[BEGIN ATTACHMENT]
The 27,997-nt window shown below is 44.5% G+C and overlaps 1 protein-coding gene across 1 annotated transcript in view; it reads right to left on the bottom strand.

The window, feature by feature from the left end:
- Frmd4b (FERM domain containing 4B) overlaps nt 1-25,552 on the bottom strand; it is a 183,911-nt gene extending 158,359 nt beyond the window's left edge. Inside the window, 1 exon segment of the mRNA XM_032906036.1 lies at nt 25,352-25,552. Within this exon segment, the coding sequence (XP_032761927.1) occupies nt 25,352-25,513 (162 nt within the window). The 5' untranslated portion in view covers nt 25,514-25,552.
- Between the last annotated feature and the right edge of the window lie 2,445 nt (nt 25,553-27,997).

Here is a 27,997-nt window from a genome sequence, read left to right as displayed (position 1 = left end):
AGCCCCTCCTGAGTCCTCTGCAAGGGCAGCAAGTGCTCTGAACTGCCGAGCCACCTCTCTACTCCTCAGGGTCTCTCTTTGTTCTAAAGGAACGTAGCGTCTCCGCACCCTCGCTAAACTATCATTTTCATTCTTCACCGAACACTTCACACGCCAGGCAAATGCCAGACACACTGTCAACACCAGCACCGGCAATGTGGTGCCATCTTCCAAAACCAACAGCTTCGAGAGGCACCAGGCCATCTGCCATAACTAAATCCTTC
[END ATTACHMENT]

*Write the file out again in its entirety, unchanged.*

The 27,997-nt window shown below is 44.5% G+C and overlaps 1 protein-coding gene across 1 annotated transcript in view; it reads right to left on the bottom strand.

The window, feature by feature from the left end:
- Frmd4b (FERM domain containing 4B) overlaps nt 1-25,552 on the bottom strand; it is a 183,911-nt gene extending 158,359 nt beyond the window's left edge. Inside the window, 1 exon segment of the mRNA XM_032906036.1 lies at nt 25,352-25,552. Within this exon segment, the coding sequence (XP_032761927.1) occupies nt 25,352-25,513 (162 nt within the window). The 5' untranslated portion in view covers nt 25,514-25,552.
- Between the last annotated feature and the right edge of the window lie 2,445 nt (nt 25,553-27,997).

Here is a 27,997-nt window from a genome sequence, read left to right as displayed (position 1 = left end):
AGCCCCTCCTGAGTCCTCTGCAAGGGCAGCAAGTGCTCTGAACTGCCGAGCCACCTCTCTACTCCTCAGGGTCTCTCTTTGTTCTAAAGGAACGTAGCGTCTCCGCACCCTCGCTAAACTATCATTTTCATTCTTCACCGAACACTTCACACGCCAGGCAAATGCCAGACACACTGTCAACACCAGCACCGGCAATGTGGTGCCATCTTCCAAAACCAACAGCTTCGAGAGGCACCAGGCCATCTGCCATAACTAAATCCTTC